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Everywhere All at Once

The views expressed are those of the author and do not necessarily reflect the views of ASPA as an organization.

By Sarah Sweeney
June 6, 2022

Each month when it’s time to sit down and put words to paper, I first consider what information is worth sharing; what would be interesting to learn about this time. In public administration we develop skills in observation, assessment and analysis, that are later translated into useful reports or commentaries designed to educate our communities on how to improve. With everything happening domestically and abroad right now, it has been fairly difficult to pick just one topic to focus on without becoming overwhelmed. And considering the impacts it could have on my readers, I want to remain as light as possible while still sharing the difficult themes. Three years ago I would have never imagined that in today’s society there would be so many days that would feel like the world is spinning off its axis. A global pandemic, increasing incidents of violence, war…remaining informed through public radio and news outlets has caused so much personal turmoil that it’s hard to not feel pulled in every direction at the same time. Keeping in mind that our duty as public administrators is to protect and serve our communities, through the legislative and procedural processes in which we function, I am reminded of the importance of providing opportunities for education and understanding. 

A key factor in surviving our reality is self-care and acknowledging the importance of taking care of ourselves so that we have the capacity to care for others. This is an incredibly difficult skill to maintain day to day without healthy boundaries between work and life, and takes a lot of energy to learn and develop over time. We are by nature social creatures that desire human contact and as public servants we have an innate need to appease those we work for. Many of us joined this profession to improve and develop our local economies and communities and so we have been conditioned to keep pushing forward until the work is done. What we must remember is that taking breaks and focusing on our own wellness is just as important as serving our communities, and at times vitally important in our ability to even keep the communities moving forward. We are the example, and so we must encourage those we lead to also take care of themselves. Unfortunately there will always be problems to solve and endless days, weeks, months and years of needing to improve; finding the balance between them all is what we must discover together.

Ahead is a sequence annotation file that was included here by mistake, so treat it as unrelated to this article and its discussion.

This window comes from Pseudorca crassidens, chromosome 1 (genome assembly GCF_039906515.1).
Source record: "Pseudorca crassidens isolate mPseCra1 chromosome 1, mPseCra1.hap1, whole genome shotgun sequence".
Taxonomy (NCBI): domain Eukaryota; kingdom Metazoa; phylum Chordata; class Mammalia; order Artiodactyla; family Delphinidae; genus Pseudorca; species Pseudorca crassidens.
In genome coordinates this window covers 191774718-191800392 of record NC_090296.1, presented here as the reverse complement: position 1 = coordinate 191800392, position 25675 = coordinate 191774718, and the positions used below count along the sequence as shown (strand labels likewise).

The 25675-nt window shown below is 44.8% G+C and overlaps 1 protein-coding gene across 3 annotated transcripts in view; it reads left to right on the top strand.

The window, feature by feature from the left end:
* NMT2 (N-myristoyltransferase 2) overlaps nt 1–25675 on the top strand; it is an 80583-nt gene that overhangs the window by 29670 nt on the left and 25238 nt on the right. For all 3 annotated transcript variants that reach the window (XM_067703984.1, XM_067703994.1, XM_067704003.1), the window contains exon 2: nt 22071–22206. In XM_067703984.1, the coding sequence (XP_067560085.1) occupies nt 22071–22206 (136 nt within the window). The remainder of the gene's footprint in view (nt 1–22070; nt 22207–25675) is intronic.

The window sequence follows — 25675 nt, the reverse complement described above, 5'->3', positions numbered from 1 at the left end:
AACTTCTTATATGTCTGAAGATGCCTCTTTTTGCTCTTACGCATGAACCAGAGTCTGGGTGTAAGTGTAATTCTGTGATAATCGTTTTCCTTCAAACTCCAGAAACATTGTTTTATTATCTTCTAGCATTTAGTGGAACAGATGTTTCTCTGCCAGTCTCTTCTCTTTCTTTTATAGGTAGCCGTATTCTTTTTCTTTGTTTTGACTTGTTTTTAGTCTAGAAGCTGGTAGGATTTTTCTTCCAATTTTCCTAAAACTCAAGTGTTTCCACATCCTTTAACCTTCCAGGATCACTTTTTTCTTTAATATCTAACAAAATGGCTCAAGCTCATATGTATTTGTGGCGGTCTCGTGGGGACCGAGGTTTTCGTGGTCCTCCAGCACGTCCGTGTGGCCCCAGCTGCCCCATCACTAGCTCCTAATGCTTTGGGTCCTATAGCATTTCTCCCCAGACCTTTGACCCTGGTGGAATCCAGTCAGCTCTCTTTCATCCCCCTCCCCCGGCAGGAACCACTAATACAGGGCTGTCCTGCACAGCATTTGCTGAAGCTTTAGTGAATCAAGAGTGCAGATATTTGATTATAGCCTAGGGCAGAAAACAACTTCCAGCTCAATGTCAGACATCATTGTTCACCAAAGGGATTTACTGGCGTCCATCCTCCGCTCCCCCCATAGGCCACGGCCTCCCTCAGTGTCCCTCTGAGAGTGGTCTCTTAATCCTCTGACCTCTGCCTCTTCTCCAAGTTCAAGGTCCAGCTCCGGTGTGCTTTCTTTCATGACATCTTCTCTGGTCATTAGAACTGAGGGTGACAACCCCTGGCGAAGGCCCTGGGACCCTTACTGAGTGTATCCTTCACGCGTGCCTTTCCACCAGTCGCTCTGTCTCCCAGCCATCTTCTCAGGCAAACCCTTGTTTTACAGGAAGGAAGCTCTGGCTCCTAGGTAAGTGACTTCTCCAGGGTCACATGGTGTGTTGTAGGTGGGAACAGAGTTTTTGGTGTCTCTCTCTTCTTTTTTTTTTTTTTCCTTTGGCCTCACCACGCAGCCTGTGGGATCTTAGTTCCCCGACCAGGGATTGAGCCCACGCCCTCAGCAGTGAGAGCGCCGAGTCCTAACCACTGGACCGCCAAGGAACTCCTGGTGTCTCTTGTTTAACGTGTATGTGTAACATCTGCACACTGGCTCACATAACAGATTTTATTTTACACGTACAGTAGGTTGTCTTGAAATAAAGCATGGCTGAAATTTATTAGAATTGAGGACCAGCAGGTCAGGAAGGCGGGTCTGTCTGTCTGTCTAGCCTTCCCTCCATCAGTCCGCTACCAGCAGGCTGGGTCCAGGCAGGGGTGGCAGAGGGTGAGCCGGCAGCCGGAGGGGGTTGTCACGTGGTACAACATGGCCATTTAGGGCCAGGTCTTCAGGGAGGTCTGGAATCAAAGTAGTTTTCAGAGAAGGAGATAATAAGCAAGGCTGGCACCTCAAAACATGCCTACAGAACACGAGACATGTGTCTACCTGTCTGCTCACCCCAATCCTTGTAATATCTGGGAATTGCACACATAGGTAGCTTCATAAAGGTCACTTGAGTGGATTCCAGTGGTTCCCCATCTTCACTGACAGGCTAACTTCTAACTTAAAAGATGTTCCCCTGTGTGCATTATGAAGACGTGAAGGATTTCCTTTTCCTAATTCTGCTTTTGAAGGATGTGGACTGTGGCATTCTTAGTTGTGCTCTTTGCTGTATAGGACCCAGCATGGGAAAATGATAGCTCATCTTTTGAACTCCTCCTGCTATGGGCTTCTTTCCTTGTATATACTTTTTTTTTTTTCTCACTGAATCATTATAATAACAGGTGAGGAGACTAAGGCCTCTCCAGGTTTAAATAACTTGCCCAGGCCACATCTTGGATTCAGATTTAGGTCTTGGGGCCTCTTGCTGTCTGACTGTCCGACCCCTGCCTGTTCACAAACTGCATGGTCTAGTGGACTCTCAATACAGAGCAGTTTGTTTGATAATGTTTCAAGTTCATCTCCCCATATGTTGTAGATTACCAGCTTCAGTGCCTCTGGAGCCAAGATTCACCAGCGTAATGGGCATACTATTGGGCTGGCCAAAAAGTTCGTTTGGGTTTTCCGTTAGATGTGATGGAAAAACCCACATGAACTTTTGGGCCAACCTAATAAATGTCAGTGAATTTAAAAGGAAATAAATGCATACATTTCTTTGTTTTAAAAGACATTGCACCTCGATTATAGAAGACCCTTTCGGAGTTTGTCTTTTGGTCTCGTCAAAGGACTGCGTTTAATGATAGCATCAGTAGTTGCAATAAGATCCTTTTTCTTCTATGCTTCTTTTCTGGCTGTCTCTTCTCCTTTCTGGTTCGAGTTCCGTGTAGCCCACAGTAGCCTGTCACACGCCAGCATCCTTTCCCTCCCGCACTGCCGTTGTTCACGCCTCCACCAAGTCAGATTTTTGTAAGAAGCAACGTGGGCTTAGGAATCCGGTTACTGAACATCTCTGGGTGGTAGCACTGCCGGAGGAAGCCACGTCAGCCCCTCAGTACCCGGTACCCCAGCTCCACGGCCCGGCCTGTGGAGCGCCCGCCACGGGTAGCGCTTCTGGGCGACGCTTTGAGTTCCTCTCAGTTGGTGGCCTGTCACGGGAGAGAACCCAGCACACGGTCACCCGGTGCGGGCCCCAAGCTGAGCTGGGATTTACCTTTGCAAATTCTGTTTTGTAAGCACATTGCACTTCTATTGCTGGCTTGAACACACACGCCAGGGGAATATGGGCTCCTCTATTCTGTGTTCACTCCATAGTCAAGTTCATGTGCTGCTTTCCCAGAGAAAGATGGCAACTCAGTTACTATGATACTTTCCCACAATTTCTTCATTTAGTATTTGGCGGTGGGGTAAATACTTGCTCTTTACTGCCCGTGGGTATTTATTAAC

One constant theme that I’ve been ruminating on lately has been the significant changes I’ve seen in my hometown, Seattle. The City has become almost unrecognizable these past two years, with the increased graffiti, increased visibility of homelessness, uptick in violence across all communities, rampant drug use and changes in policing and legal response to it all. I work in the human services field, providing services to the most vulnerable in my community, and am finding that I’ve become exhausted with doing the work; seeing the issues and hearing or reading about it in the news. It has become as if I can no longer escape or retreat into the comforts of my home life because I am surrounded by the ills of society. The boundary between work and life has become blurred and is somewhat uncomfortable. But then I realize this is what I’ve been drawn to as a public administrator, an innate urge and desire to fix these issues so that we might return to or become a newer cleaner version of our old selves. To begin the healing process for our communities we must first be sure we’ve identified the issues and develop solutions that match the need. When the world shut down due to Covid, all the issues that impacted our most vulnerable were heightened because the services that had been in place were closed and not as responsive as they once were. All the things we swept under the rug for so long burst out into the open and were no longer things we could look past.

As community leaders, we are responsible to think outside the box in developing social responses to social problems and encouraging our constituents to invest in building a stronger future for ourselves and our children. We can do this by creating pathways for service delivery in high need areas, breaking down the barriers to accessing those services for target audiences, investing in education, housing, mental health and substance use services for those most impacted and focusing on the goal of building stronger communities that will survive long term. We are not yet out of the woods in building back to pre-pandemic levels of stability, which will look different for each community, but at the very basic level we must ensure we are communicating and creating an equitable and sustainable plan.

Author: Sarah Sweeney is a professional social worker and public administrator in Washington State.  She may be contacted at [email protected]

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